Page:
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Utica teachers reject district's latest offer

Jennifer Chambers
The Detroit News

Utica — Teachers in Utica Community Schools overwhelmingly rejected the latest contract offer from the district, saying it felt short in restoring lost wages.

The union said it will consider whether to return to mediation or engage in a work action.

On Friday, about 87% of the Utica Education Association rejected the district's offer, which covered a three-year period, including the 2019-20 school year, union officials said.

People wave their signs as more than a thousand teachers, para-pros, parents and students attend a rally to support Utica teachers in November.

The union, which has 1,471 members and whose collective bargaining agreement expired June 30, has been in contract negotiations for 11 months, including the last two months in front of a state-appointed mediator.

Union president Liza Parkinson said the union bargaining team went to the table with the district in 2019 in hopes of restoring lost wage steps —  where teachers earn an increase for each additional year of experience — that have cost teachers at least $65 million.

Parkinson said the district's offer would have restored only one of the four-and-a-half lost steps.

"UCS will claim that the offer, worth $19.5 million, was generous," Parkinson said. "However, teachers with more than 11 years in service, representing 60% of the membership, each gave back $2,500 in negotiated furlough days in the past two years, but would only receive a total of $800 per year under UCS’ final three-year offer following 10 years of a frozen salary schedule."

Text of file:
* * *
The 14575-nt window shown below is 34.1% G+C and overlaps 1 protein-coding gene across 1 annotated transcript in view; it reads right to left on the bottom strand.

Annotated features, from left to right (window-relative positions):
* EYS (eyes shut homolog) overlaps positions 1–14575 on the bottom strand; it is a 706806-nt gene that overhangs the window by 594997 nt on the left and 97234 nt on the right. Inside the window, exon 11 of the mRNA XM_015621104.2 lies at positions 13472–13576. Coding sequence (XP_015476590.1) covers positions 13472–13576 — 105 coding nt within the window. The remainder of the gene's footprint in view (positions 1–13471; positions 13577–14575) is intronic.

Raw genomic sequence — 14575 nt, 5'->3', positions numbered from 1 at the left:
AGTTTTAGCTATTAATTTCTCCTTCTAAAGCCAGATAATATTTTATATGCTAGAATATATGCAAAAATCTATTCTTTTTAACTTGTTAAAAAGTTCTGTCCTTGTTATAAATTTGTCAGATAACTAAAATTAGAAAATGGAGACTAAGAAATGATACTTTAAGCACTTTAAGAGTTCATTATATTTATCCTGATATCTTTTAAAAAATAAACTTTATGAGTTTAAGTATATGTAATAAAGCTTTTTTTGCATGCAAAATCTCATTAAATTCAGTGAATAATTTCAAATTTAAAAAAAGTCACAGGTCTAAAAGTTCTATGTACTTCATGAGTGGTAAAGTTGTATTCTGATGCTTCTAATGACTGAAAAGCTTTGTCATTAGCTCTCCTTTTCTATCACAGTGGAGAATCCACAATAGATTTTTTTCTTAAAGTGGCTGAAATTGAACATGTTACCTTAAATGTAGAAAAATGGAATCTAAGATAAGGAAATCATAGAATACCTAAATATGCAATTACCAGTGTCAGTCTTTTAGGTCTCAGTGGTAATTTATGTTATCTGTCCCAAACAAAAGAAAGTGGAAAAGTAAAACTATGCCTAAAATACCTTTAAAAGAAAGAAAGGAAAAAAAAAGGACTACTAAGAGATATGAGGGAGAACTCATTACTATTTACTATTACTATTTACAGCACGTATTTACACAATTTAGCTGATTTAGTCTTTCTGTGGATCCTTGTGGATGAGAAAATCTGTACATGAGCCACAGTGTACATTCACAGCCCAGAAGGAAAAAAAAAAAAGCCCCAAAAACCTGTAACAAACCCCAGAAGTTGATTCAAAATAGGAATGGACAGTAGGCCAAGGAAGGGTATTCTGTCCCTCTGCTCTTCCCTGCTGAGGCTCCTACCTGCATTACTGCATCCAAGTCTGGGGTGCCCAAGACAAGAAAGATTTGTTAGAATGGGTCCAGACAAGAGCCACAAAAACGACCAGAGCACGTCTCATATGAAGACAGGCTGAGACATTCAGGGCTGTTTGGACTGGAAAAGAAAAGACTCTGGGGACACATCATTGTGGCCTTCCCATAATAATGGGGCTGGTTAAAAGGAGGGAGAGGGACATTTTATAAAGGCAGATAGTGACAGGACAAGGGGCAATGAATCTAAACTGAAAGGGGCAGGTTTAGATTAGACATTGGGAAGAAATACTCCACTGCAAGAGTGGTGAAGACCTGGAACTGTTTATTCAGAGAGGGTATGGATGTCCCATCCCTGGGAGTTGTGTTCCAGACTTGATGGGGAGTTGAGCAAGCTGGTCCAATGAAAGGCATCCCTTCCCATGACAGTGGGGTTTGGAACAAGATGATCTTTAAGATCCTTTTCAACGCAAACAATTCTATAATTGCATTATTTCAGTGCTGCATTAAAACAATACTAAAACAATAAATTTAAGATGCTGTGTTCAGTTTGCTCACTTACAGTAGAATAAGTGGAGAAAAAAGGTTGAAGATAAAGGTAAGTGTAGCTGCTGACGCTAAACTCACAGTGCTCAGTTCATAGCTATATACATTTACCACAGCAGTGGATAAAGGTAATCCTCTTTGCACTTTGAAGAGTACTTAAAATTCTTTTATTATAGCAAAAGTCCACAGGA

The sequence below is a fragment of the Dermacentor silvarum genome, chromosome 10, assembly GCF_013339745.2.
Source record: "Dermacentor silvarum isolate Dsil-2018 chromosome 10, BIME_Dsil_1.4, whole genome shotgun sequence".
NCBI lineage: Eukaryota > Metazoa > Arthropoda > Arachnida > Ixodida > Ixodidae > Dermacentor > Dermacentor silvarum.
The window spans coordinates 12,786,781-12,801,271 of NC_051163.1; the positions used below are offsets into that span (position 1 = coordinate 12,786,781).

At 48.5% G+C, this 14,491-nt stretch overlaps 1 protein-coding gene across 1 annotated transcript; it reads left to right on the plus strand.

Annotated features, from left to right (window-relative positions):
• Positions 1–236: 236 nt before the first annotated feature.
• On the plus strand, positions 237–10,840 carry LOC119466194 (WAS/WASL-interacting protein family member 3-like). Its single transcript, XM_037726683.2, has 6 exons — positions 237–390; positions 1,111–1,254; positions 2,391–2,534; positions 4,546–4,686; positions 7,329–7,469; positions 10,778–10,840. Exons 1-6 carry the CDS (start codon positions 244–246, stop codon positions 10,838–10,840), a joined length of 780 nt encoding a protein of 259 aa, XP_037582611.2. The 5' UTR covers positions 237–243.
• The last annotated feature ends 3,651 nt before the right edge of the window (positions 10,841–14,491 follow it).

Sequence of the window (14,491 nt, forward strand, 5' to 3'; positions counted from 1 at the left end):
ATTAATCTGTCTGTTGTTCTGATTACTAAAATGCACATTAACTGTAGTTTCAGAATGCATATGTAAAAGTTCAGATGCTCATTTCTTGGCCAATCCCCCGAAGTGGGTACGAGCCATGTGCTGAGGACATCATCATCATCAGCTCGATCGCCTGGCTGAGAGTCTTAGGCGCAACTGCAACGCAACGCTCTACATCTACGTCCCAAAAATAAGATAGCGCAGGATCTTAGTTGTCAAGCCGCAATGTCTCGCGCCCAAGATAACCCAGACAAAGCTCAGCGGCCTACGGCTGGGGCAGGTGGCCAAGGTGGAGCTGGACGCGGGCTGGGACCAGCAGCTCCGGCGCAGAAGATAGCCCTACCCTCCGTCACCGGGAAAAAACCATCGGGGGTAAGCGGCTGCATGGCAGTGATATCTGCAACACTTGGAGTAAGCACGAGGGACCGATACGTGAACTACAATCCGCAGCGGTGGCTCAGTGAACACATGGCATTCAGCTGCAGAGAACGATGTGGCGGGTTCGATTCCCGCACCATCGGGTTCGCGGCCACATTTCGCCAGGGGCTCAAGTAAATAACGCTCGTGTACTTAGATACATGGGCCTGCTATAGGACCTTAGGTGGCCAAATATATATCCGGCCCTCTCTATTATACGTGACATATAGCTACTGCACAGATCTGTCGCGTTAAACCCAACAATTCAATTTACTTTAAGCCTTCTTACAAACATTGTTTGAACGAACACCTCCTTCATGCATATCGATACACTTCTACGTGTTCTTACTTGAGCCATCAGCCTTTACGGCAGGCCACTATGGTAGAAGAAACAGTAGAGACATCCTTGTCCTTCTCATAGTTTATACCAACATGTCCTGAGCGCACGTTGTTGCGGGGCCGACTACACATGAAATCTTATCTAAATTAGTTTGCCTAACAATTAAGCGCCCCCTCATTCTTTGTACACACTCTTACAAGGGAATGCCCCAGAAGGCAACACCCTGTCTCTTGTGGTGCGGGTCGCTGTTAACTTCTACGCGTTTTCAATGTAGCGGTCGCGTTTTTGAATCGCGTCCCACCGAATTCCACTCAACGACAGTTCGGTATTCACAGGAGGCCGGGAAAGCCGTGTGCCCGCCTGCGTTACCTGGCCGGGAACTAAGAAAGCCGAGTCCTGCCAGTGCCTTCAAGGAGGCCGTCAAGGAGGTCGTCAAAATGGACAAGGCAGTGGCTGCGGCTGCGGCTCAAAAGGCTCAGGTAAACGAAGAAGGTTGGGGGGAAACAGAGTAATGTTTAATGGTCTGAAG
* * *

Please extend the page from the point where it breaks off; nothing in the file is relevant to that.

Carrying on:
District spokesman Tim McAvoy said on Monday the district made a respectful offer that incorporates several of the Utica Education Association proposals and includes $20.3 million in salary increases.

"Unfortunately, it did not result in a contract," McAvoy said. "The Board of Education and superintendent take seriously their responsibility to educate our 27,000 students through the services and programs we offer. We have a long legacy of being fiscally responsible to our families and taxpayers and being accountable for both the short- and long-term fiscal health of the district. "

Within its financial limits, the district want all of its employees to have competitive compensation packages that attract and retain a talented workforce, McAvoy said.

"We remain committed to the mediation process until we are able to agree on a successor labor agreement," McAvoy said.

Parkinson said the district's offer was a slap in the face of teachers who have been making major salary concessions in the school district for the past nine years. Thirteen teachers have left the district this school year, Parkinson said.

“This vote to reject the district’s take-it-or-leave-it-offer showed this process has made our teachers unhappy, devalued and disenfranchised,” Parkinson said. "More importantly, this offer showed disrespect for our children who deserve a classroom where their teachers are paid what they’re worth and who aren’t looking at retiring early or moving to another school district."

McAvoy said the district remains in mediation and will continue to be until the process is resolved.

"Any questions will be addressed through that process," McAvoy said.

The district, the state's second-largest and covers north Macomb County, has settled current contracts with seven of its eight employee groups.

On Nov. 4, the union filed an unfair labor practice charge against the Utica Community Schools district for alleged violations of the Michigan Public Employment Relations Act.

The union alleges the district's bargaining team has “engaged in specific acts of bad faith” and “has sent representatives to the bargaining table without the actual authority to negotiate or reach an agreement.”

Parkinson said the union will now look at options available to them, which could include going back to mediation, fact-finding or engaging in a work action, which members approved overwhelmingly as an option last fall.

jchambers@detroitnews.com